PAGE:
Ercole “Lino” Scavino.  Barrel Snob?

There are those moments when I realize I am being a bit of a spoiled, judgmental brat.

Just the other night, I stuck my nose in a glass of Travaglini’s 2006 Gattinara Riserva and made a snap-judgement.  I thought to myself, “Too much oak.  What the heck are they thinking?”  

However, as the wine opened up (and especially once the local food from Alta Piemonte hit the table), I felt guilty about my initial accusations.  This wine was perfect.  It was definitely oakier than I remember, but that could be for any number of reasons.

For example, Travaglini uses barrels of many sizes to make this wine.  The barrels provide both color stabilization and an indispensable exchange of oxygen during the refinement period after fermentation. These barrels need to be changed out periodically as they become brittle and crystallized over the years.  Maybe the 2006 vintage of Travaglini’s Riserva came from a newer set of barrels?  Either way, once the wine had a chance to breathe, the house style still rang clear and true- high acid, lean, perfumey wine, steeped in terroir.

Walter's Tanks @Elvio Cogno

Another barrel snob moment- while walking through the pristine cellars of Valter Fissore at Elvio Cogno, I noticed that in addition to his traditional large botti, he uses and the spectacular stainless steel tanks, he had a few rows of small barrique lined up in one of the rooms.  I warily asked him if he was experimenting with small barrels and he was confused by my question.  He responded by saying, “I need somewhere to put the wine that doesn’t fit in the botti.”  I felt like an idiot- of course Walter’s vineyards don’t give him exactly enough must to fill his big barrels every year- so he uses the occasional small barrel to hold the leftover juice.  This gets blended in with the rest of the wine before bottling.  When you’re a smaller producer, I am sure you must make every ounce of wine count.

Val D'Ossola

And then again just recently I was at a beautiful little winery in the Val d’Ossola called Cantine Garrone, where the owner Mario Garrone explained that they began by vinifying their flagship wine in barrique.  Not because of any specific wine-making goals, but because large barrels are expensive, and because in their original winery he could only fit 4 barrique barrels in the space.  Not to mention the fact that he was working with a fractured series of small vineyards totaling less than 2 hectares of vines!  Can I penalize him for his use of oak- his choice of barrel size?  Absolutely not.Mario @Carrone

These people at the wineries literally break their backs every day in the name of elevating agriculture into Art.  Who am I to judge them?  My lessons in self-improvement have been humbling recently.  I am working on tasting as much as I can, remaining objective, asking a lot of questions, and really forcing myself to keep and open mind- as well as an open palate.

Now I need another glass of that Gattinara, please.

About The Author

I love all things Italian: the beautiful country of Italia, the Italians themselves, the language, the food… and above all, I love Italian wine. The people I meet in my charmed life are fascinating, the wines are extraordinary. I needed a special place like this to write about them, and to remember them.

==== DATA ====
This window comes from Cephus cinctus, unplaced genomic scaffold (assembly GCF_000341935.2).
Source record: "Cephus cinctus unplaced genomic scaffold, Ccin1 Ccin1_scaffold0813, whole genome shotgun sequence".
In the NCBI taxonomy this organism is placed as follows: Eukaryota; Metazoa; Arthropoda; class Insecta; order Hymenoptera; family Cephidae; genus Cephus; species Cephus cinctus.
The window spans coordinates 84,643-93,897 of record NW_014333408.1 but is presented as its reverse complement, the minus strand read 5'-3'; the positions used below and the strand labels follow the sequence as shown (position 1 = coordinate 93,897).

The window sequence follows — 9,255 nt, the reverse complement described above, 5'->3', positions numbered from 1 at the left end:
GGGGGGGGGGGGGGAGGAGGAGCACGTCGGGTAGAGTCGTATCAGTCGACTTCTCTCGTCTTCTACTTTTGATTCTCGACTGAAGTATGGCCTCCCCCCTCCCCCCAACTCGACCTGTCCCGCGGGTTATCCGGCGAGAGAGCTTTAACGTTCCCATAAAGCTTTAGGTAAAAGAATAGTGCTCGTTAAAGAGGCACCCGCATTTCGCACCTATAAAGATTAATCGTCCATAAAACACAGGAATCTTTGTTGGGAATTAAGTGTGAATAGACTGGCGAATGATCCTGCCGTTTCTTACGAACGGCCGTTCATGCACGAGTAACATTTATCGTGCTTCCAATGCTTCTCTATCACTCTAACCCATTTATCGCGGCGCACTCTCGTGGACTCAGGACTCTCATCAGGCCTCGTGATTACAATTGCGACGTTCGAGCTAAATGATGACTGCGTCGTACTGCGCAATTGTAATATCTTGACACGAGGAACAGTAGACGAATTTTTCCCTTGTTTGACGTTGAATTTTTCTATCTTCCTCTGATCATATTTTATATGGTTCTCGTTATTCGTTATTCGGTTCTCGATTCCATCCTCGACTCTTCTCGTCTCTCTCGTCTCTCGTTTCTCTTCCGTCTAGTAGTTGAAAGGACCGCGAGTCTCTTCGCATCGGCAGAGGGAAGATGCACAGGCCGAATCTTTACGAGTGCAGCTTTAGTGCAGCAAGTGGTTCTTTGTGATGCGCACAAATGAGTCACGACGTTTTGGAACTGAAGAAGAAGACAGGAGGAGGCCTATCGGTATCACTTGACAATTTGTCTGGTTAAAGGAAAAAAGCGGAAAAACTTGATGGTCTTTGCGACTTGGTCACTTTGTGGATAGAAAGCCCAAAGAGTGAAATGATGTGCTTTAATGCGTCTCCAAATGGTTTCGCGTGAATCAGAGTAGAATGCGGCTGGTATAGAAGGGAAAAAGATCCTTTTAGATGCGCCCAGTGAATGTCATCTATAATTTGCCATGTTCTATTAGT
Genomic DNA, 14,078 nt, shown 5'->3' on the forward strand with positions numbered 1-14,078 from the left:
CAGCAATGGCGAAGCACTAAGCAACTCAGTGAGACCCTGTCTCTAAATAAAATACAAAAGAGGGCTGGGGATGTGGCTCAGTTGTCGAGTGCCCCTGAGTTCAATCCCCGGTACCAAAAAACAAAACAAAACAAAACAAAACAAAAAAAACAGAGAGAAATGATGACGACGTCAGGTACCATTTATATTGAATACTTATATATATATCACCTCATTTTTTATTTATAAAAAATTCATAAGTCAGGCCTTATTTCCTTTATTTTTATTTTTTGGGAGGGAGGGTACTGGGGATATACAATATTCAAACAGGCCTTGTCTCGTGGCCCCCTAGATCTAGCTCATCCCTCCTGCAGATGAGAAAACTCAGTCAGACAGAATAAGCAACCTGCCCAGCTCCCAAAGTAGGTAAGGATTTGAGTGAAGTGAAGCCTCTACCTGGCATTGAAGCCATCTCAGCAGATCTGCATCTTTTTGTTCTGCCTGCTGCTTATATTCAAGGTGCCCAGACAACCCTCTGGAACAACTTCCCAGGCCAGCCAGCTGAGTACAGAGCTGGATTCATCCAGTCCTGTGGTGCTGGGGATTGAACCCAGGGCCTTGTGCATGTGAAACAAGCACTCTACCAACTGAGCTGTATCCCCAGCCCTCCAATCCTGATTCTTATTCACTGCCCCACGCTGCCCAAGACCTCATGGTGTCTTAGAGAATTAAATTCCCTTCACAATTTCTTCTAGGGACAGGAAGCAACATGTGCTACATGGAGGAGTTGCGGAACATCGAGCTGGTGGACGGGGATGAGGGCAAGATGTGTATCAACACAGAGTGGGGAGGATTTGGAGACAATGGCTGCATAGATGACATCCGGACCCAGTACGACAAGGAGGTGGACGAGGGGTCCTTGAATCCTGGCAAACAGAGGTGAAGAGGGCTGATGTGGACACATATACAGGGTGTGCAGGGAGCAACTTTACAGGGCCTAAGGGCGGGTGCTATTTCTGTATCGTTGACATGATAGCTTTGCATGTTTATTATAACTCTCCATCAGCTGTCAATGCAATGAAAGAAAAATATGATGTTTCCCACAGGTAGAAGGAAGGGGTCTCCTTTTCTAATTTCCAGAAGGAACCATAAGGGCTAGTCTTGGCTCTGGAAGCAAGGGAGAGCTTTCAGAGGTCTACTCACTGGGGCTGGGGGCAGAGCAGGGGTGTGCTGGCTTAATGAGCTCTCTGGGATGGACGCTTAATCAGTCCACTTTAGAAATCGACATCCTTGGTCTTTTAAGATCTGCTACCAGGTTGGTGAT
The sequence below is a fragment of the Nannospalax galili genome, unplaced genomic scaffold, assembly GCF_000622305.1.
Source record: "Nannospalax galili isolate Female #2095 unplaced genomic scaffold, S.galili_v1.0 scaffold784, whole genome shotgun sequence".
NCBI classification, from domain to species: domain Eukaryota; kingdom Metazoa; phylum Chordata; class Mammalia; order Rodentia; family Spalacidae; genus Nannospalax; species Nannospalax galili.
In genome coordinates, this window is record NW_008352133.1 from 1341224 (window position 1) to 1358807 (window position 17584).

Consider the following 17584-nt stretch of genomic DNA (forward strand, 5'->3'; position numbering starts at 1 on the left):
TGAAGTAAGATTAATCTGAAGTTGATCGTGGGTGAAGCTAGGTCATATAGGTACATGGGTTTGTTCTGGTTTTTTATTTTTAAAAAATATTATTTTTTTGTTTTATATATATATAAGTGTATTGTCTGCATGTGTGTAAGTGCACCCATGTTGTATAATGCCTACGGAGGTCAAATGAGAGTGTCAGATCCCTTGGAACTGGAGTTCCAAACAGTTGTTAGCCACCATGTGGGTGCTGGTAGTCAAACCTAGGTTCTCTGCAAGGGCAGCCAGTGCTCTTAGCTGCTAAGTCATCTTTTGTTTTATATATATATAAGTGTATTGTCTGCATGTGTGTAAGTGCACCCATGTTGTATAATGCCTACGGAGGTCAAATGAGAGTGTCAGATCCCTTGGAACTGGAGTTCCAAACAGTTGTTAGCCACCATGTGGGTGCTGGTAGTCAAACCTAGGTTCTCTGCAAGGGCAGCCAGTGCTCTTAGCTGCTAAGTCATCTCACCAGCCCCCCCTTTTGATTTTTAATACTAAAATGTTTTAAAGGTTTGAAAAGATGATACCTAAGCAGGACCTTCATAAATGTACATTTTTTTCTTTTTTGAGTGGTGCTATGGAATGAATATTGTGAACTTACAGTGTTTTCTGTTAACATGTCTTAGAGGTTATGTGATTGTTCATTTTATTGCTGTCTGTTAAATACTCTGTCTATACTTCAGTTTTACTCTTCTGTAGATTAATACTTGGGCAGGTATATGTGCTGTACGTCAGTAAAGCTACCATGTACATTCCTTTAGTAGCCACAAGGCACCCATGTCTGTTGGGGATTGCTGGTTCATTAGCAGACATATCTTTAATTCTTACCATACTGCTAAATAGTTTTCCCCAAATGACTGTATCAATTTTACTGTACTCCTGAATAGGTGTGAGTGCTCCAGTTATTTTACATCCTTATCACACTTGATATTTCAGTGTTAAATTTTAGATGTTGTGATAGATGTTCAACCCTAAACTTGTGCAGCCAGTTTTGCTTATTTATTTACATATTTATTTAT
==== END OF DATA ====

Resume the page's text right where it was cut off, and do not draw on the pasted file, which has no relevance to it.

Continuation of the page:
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4 Responses

  1. James Wang

    Totally agree Joanie. I used to be very snobbish about the use of barrique, but a Vietti 2003 Lazzarito changed that. That wine showed me how judicious use of oak is actually compatible with terroir.

    Also, other than Domenico Clerico, the use of new oak is very limited in the Langhe. Even Altare uses only 20% new.

    It makes sense that many producers age excess wine that don’t fit in botte in barrique, but what about the super traditional producers? What do the likes of Conterno, Mascarello, and Rinaldi do with their juice that runs over one botte?

    • Joanie Karapetian, Italian Wine Geek

      Thanks James- I appreciate the fact that you’re willing to admit this about yourself. I hate being a snob about wine, but I see it in my snap judgements sometimes and it’s a humbling experience! Oak isn’t the enemy! Humans have used oak to make wine for hundreds (thousands?) of years because it is a logical, aromatically interesting thing to use- a tool in their toolkit. It’s all about the pursuit of balance, right? 🙂

      I don’t know the answer to your questions about the “Super Traditionalists” but I am still in Italy and I will try to find some answers while I am here. I already feel like I need to plan another trip because I know I can’t learn enough in the next few days! Let’s go!

  2. Diana Zahuranec

    I like not just how you became aware of your own judgments (something we should all try to do!), but the description of these wineries hits the nail on the head. That is, so many small, Piemontese family wineries work with exactly what they have, and they do it so well. Think of how the diversity in wine styles would be affected if every single producer had exactly everything he or she wanted anytime at all. Taking advantage of what each place gives you, for better or for worse, is where real diversity (and perhaps terroir?) comes out.
    Nice post!

    • Joanie Karapetian, Italian Wine Geek

      Thanks Diana! Learning about wine really is a lifetime process. It’s such a subjective art- we bring our own judgments to it and we try to taste objectively but sometimes it’s difficult to get wrapped up in pre-conceived “philosophies” without really understanding the realities of farming, vinification, and other realities that make up the constraints placed on the winemaker.

      I totally agree with you- this is totally part of terroir!


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